One academic study looked at the statistics closely for other possible factors and explanations for the decrease, but concluded that the National Youth Suicide Prevention Strategy was likely responsible.

(Australia has an overall suicide rate of about 10 per 100,000 annually. The United States’ figure declined from 12 in 1990 to about 10 in 1999, but by the end of first decade of the 21st century it had climbed back to 12 per 100,000 of the population. Ireland has a similar figure. There are, however, regional variations in this country. Western and Southern states have the highest rates, while Northeastern states have the lowest. Whites have rather higher rates than Asians and blacks. A recent World Health Organization table of 110 nations says that the U.S. has the 33rd highest suicide rate in the world, while Ireland is 36th, the United Kingdom 37th and Australia 50th.)

Assisted passage

Murphy’s knowledge of the Australian situation is due partly to his close ties to the country. He never worked there, however, having left after graduating in medicine from the University of Brisbane. While his classmates headed to England for work experience, he decided to take up an opportunity at a hospital in Buffalo, N.Y. He arrived late one night in February 1974. It was 12 degrees. He was wearing a suit and tie, but didn’t have a coat.

His next job was in a West Virginia hospital, where, it turned out, all of the ER doctors were Irish. After a year there, he moved on to New York.

The Murphy family moved around, too, when they arrived in Australia, living in four small towns in as many years.

“It was assisted passage. We had a trunk and one or two suitcases to our name,” said Murphy, a regular at events at Glucksman Ireland House in New York.

His father was a mechanic who’d worked on buses back home. “I surmised – I might be quite wrong – that in 1951 in Northern Ireland there wasn’t a lot of opportunities for Catholics,” said the youngest of the three children born in Newry. “He did very well with what he did there with the Ulster Transportation Board, but he probably went as far as he could expect to go. And he always had that adventurous spirit. He was always interested in the world.”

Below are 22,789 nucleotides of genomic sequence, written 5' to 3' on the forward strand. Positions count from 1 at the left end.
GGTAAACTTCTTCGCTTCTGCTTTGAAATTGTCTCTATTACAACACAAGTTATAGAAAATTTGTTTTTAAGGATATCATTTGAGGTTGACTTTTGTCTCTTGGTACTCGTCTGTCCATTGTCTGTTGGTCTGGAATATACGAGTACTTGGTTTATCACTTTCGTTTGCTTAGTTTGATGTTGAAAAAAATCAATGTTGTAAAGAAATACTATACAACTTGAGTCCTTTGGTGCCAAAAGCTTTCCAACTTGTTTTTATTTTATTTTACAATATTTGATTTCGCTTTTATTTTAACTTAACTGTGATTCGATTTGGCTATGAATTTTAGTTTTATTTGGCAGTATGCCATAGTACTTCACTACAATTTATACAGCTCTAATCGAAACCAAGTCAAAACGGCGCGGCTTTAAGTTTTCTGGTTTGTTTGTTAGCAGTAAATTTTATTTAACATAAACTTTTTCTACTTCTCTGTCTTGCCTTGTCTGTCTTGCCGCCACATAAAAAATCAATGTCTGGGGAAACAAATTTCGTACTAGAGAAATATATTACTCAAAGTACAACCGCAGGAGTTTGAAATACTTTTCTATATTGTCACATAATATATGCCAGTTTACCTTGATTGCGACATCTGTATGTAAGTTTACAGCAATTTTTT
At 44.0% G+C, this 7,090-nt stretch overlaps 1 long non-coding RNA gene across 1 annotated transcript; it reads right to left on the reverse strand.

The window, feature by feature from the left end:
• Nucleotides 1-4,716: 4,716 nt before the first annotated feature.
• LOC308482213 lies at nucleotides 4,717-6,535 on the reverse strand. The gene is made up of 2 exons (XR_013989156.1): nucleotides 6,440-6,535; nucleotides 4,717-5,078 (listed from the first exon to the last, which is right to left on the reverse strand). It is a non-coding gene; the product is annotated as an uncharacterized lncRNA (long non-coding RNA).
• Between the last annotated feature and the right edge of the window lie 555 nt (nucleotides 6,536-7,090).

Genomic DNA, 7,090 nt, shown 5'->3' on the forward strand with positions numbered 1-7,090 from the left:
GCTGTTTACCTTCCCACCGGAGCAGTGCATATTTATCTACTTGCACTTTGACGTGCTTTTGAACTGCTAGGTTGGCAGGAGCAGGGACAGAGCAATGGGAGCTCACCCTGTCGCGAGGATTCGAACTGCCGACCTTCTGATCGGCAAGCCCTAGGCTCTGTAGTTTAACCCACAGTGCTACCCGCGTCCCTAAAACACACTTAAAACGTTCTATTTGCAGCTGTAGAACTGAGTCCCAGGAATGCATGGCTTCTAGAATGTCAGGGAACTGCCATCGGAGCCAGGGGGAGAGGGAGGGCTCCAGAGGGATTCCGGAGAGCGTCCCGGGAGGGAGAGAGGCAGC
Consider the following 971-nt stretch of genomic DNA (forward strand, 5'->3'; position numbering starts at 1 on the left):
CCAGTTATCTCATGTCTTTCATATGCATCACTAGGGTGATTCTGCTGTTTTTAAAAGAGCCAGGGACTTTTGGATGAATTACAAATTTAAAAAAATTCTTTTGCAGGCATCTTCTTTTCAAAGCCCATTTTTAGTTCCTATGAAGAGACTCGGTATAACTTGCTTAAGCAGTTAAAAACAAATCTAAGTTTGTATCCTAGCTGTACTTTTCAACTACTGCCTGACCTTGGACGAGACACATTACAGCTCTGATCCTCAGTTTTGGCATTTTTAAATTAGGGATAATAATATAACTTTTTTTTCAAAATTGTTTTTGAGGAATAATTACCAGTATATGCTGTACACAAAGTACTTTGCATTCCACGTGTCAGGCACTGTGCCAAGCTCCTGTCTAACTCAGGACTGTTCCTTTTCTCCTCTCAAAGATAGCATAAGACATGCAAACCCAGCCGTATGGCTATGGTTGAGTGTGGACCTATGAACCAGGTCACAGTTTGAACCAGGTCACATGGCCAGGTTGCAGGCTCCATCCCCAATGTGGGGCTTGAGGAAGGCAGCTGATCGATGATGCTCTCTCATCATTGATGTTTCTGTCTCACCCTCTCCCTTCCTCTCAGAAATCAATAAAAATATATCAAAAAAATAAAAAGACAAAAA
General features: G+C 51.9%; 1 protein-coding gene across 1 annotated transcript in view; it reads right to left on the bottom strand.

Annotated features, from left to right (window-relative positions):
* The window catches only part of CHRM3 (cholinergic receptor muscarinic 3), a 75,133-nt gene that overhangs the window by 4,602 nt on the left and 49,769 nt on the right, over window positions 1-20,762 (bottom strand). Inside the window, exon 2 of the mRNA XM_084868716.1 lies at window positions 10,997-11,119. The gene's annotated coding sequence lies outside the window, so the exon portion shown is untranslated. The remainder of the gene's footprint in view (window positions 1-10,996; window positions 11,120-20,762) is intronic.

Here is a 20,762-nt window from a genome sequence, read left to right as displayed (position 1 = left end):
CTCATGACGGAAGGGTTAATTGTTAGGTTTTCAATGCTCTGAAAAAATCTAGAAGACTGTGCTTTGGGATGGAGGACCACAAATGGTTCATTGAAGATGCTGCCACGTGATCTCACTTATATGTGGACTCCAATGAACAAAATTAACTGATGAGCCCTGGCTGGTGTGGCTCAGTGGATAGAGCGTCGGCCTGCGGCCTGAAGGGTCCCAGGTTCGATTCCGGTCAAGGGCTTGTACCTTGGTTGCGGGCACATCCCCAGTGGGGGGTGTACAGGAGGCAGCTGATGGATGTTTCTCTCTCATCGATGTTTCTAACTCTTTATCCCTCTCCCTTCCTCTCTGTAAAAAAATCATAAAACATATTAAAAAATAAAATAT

The Murphys were housed for the first few weeks in a holding facility at Woodford that was comprised of corrugated iron huts. Murphy’s father got his first job in Goulburn, a small town best known as home to Australia’s highest security prison. In the 1950s, people would drive there on Sundays just to peer in at the psychiatric cases.

It another of the family’s residences, Maryborough, Queensland, the future Dr. Murphy began his formal education.

“We finally landed in Brisbane in 1955, and stayed,” he said.

By that time, two more children had been born to the family. The sixth and youngest was born in the city where they’d settled. He was also the wildest. “He was the wild colonial boy,” Murphy said affectionately of the brother who died of multiple sclerosis at age 41.

He knows from that tragedy that Australia’s health system works efficiently and humanely at all levels. “Finance was never an issue,” he said.

“The same when my mother died [in 2010],” he said.

He was impressed, too, with the support from the church, in the person of the Rev. Pat Dwyer, an Oblate father originally from Newry.


Murphy’s parents (his father died in 1996) made their first trip home when they celebrated the 30th anniversary of his mother’s and her sister’s 1944 double wedding.

The doctor himself met his wife in New York. Rosa Garcia, an immigrant from Colombia, radically changed the course of his life.

“The game plan when I left Australia was to go back and be a GP,” Murphy recalled.

With that still in mind, he did a course in psychiatry to broaden his knowledge. He’d always been interested in the area but the course whetted his appetite for specialist training. He also developed an interest in the emerging field of addiction studies. “Self medication” was barely mentioned in the 1970s, but the psychiatrist revealed, “Now, it’s the first question I ask.”

Murphy and Garcia opted to make New York their home after their marriage. Together they go to both Australia and Colombia at least once a year.

“There is a big extended family in Australia and I miss that,” Murphy said.

But the couple always stays in New York for Christmas in accordance with the wishes of their 32-year-old daughter, who is married, and 29-year-old son.

Murphy has no plans to retire. At the recent 40th anniversary party for his class, a show of hands revealed that about 75 percent were still working with no thoughts of retirement.

“That’s not unusual for doctors in general,” Murphy said, adding with a smile, “and psychiatrists go on even longer.”